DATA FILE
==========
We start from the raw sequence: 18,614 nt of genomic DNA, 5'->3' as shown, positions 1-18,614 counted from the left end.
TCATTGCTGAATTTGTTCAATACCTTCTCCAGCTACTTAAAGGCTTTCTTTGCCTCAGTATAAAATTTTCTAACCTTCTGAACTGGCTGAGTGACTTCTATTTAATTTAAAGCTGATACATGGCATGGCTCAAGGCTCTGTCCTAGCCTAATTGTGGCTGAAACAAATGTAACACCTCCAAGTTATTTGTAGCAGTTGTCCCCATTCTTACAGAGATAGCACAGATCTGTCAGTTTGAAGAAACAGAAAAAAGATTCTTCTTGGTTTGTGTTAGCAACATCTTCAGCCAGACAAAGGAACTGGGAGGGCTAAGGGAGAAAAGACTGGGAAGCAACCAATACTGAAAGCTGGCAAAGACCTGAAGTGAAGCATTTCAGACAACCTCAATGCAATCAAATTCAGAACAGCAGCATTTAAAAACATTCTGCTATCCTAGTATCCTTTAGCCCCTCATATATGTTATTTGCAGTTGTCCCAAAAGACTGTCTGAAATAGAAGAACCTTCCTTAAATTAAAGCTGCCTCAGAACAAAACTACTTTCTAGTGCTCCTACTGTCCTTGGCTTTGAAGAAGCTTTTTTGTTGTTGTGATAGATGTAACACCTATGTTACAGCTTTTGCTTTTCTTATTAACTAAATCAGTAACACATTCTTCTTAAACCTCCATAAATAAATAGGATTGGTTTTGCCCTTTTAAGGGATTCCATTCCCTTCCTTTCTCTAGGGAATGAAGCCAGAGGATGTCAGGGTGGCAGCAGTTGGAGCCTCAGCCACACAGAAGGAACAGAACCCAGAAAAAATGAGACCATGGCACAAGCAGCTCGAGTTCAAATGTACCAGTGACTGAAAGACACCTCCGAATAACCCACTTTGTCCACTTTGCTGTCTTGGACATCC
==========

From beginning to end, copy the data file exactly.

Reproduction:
We start from the raw sequence: 18,614 nt of genomic DNA, 5'->3' as shown, positions 1-18,614 counted from the left end.
TCATTGCTGAATTTGTTCAATACCTTCTCCAGCTACTTAAAGGCTTTCTTTGCCTCAGTATAAAATTTTCTAACCTTCTGAACTGGCTGAGTGACTTCTATTTAATTTAAAGCTGATACATGGCATGGCTCAAGGCTCTGTCCTAGCCTAATTGTGGCTGAAACAAATGTAACACCTCCAAGTTATTTGTAGCAGTTGTCCCCATTCTTACAGAGATAGCACAGATCTGTCAGTTTGAAGAAACAGAAAAAAGATTCTTCTTGGTTTGTGTTAGCAACATCTTCAGCCAGACAAAGGAACTGGGAGGGCTAAGGGAGAAAAGACTGGGAAGCAACCAATACTGAAAGCTGGCAAAGACCTGAAGTGAAGCATTTCAGACAACCTCAATGCAATCAAATTCAGAACAGCAGCATTTAAAAACATTCTGCTATCCTAGTATCCTTTAGCCCCTCATATATGTTATTTGCAGTTGTCCCAAAAGACTGTCTGAAATAGAAGAACCTTCCTTAAATTAAAGCTGCCTCAGAACAAAACTACTTTCTAGTGCTCCTACTGTCCTTGGCTTTGAAGAAGCTTTTTTGTTGTTGTGATAGATGTAACACCTATGTTACAGCTTTTGCTTTTCTTATTAACTAAATCAGTAACACATTCTTCTTAAACCTCCATAAATAAATAGGATTGGTTTTGCCCTTTTAAGGGATTCCATTCCCTTCCTTTCTCTAGGGAATGAAGCCAGAGGATGTCAGGGTGGCAGCAGTTGGAGCCTCAGCCACACAGAAGGAACAGAACCCAGAAAAAATGAGACCATGGCACAAGCAGCTCGAGTTCAAATGTACCAGTGACTGAAAGACACCTCCGAATAACCCACTTTGTCCACTTTGCTGTCTTGGACATCC